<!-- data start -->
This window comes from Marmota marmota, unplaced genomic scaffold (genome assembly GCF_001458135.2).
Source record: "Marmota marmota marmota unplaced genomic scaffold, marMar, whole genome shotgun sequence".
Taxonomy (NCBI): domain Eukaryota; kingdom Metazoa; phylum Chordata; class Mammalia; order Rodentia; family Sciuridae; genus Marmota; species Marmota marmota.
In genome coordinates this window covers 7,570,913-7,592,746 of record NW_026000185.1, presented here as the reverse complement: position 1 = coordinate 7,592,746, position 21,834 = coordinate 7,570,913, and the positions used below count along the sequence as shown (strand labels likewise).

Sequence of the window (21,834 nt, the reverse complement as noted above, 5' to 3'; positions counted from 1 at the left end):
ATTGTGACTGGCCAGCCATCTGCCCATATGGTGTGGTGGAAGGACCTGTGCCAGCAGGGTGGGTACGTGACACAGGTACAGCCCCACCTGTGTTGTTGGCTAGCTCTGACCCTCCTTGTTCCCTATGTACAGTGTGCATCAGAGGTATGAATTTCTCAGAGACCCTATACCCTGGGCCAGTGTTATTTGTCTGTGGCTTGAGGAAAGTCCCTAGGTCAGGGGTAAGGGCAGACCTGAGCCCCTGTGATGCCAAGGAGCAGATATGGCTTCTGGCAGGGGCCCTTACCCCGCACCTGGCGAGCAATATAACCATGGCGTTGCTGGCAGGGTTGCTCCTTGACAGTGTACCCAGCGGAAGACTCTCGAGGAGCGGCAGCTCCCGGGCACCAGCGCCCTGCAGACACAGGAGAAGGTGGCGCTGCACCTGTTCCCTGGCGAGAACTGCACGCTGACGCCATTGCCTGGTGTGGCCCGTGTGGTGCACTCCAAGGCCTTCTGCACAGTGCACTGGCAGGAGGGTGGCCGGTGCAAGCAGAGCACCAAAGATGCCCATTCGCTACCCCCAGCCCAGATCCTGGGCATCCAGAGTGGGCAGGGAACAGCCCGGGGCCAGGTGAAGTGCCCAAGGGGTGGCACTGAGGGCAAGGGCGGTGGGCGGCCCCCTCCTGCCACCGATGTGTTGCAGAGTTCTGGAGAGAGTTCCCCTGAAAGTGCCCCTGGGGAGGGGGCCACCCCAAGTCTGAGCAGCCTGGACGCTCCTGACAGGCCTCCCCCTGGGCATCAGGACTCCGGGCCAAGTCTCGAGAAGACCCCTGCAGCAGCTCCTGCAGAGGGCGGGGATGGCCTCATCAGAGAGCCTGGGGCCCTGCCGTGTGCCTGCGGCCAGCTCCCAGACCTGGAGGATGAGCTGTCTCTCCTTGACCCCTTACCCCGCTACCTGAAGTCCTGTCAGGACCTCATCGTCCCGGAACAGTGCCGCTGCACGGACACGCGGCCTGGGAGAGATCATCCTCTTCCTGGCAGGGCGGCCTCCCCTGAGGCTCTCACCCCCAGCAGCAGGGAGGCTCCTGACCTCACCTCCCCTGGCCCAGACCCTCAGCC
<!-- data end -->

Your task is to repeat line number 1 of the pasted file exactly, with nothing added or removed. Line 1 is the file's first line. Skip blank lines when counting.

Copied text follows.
This window comes from Marmota marmota, unplaced genomic scaffold (genome assembly GCF_001458135.2).